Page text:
Energy Business

The Smartest Way to Play the Energy Collapse Is Mega-Cap Integrated Stocks

The biggest story during the collapse on Wall Street was, of course, the COVID-19 pandemic, which has swept across the world with lightning speed. Running neck and neck was black swan number two, the battle that erupted between Russia and Saudi Arabia over oil production. That had cut the benchmark pricing for West Texas Intermediate and Brent crudes by a stunning 65% as of Wednesday.

Saudi Arabia possesses around 18% of the world’s proven petroleum reserves and ranks as the largest exporter of petroleum. The oil and gas industries account for about 50% of gross domestic product and about 70% of export earnings. Clearly Brent under $30 a barrel is not what the leaders want long term. So, a prolonged fight seems very unlikely.

With prices likely to lift, perhaps in the near term, savvy investors know that there is value in the sector. The big question is where. The answer is simple: stay with the industry giants. We screened the Merrill Lynch energy research universe and three of the biggest players in the world are all rated Buy, and with good reason. The Merrill Lynch team said this in a recent report:

Energy isn’t just facing recessionary demand; it’s facing a supply crisis engineered by Saudi’s decision to maximize output in a direct replay of the 1998 playbook. Spot prices already breach cash costs for many US & International producers and below incremental shale economics. Playing this out, E&P business models are broken in isolation & ripe for consolidation as a necessary outcome is that industry needs to lower costs. Playing this out markets will eventually rebalance; but we are increasingly aware that with so much damage being inflicted on the industry, the ‘next’ Black Swan may well be the risk of a deal that puts production cuts back on the table from Russia, OPEC and possibly the US.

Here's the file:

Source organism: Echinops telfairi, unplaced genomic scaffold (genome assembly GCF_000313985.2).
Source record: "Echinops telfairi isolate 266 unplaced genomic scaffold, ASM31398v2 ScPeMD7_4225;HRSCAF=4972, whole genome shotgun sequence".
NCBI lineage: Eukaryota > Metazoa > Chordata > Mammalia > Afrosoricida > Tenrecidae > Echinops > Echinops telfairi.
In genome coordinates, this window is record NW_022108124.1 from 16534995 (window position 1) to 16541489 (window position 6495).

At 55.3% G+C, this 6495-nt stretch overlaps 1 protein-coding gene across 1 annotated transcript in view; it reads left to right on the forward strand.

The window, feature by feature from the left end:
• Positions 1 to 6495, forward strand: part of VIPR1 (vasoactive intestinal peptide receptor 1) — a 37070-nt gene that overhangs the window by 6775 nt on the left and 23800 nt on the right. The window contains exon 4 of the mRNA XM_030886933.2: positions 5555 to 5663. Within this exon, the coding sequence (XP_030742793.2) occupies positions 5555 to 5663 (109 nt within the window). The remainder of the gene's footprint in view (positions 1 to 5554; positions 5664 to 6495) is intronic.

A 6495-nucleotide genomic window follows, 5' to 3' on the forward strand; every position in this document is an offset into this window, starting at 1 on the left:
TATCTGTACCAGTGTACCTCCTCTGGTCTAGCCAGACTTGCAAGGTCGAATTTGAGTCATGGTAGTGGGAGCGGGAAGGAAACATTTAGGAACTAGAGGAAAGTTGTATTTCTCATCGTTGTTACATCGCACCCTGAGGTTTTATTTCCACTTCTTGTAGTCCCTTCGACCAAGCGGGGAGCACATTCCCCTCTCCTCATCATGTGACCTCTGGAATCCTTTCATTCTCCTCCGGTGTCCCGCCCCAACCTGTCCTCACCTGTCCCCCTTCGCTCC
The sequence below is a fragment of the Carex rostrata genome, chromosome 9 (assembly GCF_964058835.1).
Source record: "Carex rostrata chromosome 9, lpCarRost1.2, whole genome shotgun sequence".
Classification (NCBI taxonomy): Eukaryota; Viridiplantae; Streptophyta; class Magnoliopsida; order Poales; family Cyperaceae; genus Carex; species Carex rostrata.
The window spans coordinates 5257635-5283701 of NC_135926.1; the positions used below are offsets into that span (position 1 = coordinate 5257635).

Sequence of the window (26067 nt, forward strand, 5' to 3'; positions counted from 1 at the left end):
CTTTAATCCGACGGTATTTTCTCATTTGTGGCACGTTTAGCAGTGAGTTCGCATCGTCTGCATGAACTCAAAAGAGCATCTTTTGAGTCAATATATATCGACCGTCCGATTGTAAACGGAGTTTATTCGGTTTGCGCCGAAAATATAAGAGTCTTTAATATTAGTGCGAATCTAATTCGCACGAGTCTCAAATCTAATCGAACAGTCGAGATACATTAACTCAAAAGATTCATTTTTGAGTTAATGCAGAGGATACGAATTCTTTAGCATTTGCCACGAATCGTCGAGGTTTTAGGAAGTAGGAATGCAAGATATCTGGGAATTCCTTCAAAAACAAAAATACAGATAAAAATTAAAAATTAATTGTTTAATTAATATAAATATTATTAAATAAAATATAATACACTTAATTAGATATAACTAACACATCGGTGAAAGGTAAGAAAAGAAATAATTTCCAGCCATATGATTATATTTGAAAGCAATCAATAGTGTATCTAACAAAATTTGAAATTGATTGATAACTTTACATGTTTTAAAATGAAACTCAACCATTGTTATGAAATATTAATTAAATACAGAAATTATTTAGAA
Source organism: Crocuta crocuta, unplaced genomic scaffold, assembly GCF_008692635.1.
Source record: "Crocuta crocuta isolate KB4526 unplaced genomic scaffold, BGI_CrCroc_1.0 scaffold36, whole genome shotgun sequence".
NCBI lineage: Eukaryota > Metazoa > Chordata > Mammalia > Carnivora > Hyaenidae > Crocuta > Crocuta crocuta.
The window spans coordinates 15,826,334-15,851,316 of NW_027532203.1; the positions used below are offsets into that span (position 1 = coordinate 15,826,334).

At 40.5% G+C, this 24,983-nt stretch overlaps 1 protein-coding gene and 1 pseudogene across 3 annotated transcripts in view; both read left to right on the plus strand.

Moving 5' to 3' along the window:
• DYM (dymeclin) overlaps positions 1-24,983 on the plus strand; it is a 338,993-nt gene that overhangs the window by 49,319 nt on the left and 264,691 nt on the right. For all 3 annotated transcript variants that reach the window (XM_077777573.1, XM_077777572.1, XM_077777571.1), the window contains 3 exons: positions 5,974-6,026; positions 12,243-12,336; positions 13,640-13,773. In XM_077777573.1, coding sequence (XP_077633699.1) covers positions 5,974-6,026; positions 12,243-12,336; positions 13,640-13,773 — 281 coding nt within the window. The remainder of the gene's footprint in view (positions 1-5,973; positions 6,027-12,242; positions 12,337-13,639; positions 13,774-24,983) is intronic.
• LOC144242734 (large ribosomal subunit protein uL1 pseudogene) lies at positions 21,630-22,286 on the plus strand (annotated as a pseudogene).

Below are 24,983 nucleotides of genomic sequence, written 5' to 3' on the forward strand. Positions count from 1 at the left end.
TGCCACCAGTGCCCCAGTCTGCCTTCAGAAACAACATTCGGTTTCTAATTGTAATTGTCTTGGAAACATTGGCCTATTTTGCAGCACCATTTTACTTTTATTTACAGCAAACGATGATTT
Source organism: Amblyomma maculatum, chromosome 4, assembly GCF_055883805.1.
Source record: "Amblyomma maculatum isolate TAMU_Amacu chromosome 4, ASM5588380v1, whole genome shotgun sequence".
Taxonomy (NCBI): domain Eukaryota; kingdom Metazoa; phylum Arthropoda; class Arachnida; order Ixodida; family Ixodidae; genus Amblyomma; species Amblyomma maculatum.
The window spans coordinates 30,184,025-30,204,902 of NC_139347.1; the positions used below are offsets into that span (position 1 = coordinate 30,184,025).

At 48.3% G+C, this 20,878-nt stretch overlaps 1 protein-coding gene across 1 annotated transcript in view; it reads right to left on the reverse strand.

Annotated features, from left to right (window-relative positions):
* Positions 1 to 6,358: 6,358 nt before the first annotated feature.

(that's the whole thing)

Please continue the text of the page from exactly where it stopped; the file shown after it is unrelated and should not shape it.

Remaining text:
The mega-cap behemoths have the diversification in products, and the ability to slash capital expenditures to fight the incredible drop in pricing. They are really the only way to play the collapse in the sector now as many of the smaller companies, especially those in the shale plays, could be in big trouble.


This integrated giant is a safer way for investors looking to stay or get long the energy sector, and it has big Permian Basin exposure. Chevron Corp. (NYSE: CVX) is a U.S.-based integrated oil and gas company, with worldwide operations in exploration and production, refining and marketing, transportation and petrochemicals. The company sports a sizable dividend and has a solid place in the sector when it comes to natural gas and liquefied natural gas.

Chevron, which is among the companies with the largest corporate debt, this week became the latest major oil company to slash spending after halting its $5 billion-a-year share buyback and halving spending in the Permian Basin, which means a large decrease in projected output from America’s biggest shale region.

The California-based oil giant said on Tuesday that it would lower projected 2020 capital spending by 20%, or $4 billion. The Permian will account for the largest single element of that reduction, translating into 125,000 fewer barrels of oil equivalent per day than previously forecast, a quantity equal to about 2.5% of the basin’s total current production.

Shareholders receive a hefty 7.27% dividend, which the analysts feel comfortable will remain at current levels. The Merrill Lynch price target for the shares is a surprising $70, while the consensus target across Wall Street is a much higher $100.14. The last Chevron stock trade was reported at $69.27 a share, up just over 4% on Wednesday.

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